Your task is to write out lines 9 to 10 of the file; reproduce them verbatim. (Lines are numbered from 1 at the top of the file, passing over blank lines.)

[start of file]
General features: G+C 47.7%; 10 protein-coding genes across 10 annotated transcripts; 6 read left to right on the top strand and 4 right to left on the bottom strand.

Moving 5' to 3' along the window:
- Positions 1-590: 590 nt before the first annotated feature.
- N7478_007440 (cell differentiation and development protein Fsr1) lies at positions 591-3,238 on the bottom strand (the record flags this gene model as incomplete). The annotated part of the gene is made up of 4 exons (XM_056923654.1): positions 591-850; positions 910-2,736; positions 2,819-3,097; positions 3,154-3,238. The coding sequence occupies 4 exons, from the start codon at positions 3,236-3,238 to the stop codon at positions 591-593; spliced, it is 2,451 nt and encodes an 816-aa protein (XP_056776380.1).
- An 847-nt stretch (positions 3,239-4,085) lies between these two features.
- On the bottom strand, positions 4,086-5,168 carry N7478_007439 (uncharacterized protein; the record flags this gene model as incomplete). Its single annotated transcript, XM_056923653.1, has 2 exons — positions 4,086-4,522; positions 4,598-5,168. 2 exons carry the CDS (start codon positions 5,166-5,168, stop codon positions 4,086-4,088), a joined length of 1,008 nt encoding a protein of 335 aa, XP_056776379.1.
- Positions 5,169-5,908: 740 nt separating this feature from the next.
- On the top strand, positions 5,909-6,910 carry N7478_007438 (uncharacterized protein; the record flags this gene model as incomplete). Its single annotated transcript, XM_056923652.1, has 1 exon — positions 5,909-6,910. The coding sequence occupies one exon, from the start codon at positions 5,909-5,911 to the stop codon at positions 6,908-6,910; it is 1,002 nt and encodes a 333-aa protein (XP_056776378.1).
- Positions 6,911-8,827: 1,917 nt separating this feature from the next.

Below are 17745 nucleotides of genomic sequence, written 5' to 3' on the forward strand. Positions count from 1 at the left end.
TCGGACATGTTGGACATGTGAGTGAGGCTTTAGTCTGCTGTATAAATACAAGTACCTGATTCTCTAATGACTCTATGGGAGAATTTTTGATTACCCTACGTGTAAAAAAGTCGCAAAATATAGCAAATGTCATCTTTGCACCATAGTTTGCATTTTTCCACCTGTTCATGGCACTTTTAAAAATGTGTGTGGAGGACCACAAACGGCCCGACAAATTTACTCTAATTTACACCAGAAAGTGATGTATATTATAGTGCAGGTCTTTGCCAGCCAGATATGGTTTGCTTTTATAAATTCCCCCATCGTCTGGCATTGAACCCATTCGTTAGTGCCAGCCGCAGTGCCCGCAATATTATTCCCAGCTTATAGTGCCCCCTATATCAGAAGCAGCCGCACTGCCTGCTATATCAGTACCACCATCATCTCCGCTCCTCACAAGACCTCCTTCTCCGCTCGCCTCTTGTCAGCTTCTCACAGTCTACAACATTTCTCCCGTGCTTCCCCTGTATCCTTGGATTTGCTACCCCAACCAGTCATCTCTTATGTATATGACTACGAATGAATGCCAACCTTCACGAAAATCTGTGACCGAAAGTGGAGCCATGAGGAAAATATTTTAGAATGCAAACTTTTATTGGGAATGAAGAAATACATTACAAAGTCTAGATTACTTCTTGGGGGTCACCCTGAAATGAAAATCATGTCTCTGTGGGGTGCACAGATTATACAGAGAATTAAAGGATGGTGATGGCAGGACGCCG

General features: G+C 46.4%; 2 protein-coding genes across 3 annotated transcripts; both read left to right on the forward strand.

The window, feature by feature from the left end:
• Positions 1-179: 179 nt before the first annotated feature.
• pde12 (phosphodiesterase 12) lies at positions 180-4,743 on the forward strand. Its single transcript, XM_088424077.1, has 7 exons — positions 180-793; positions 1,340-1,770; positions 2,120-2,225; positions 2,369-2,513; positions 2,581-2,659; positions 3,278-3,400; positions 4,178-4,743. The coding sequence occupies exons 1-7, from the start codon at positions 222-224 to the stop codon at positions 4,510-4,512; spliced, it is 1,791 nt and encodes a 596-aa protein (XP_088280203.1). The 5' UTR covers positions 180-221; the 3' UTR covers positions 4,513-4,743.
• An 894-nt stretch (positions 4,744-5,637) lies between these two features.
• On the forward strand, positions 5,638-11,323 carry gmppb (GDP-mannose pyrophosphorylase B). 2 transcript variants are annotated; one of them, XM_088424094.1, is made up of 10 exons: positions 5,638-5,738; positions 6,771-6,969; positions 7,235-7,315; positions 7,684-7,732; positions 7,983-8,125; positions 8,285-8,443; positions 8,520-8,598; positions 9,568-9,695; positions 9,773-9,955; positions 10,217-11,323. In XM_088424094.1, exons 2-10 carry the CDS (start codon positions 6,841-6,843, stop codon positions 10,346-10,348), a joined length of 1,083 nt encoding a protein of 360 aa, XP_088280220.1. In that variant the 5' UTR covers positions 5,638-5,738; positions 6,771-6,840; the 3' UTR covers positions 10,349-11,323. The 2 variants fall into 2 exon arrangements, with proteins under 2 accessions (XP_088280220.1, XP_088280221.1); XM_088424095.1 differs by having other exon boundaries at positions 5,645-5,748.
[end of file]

- Positions 6,911-8,827: 1,917 nt separating this feature from the next.

Below are 17745 nucleotides of genomic sequence, written 5' to 3' on the forward strand. Positions count from 1 at the left end.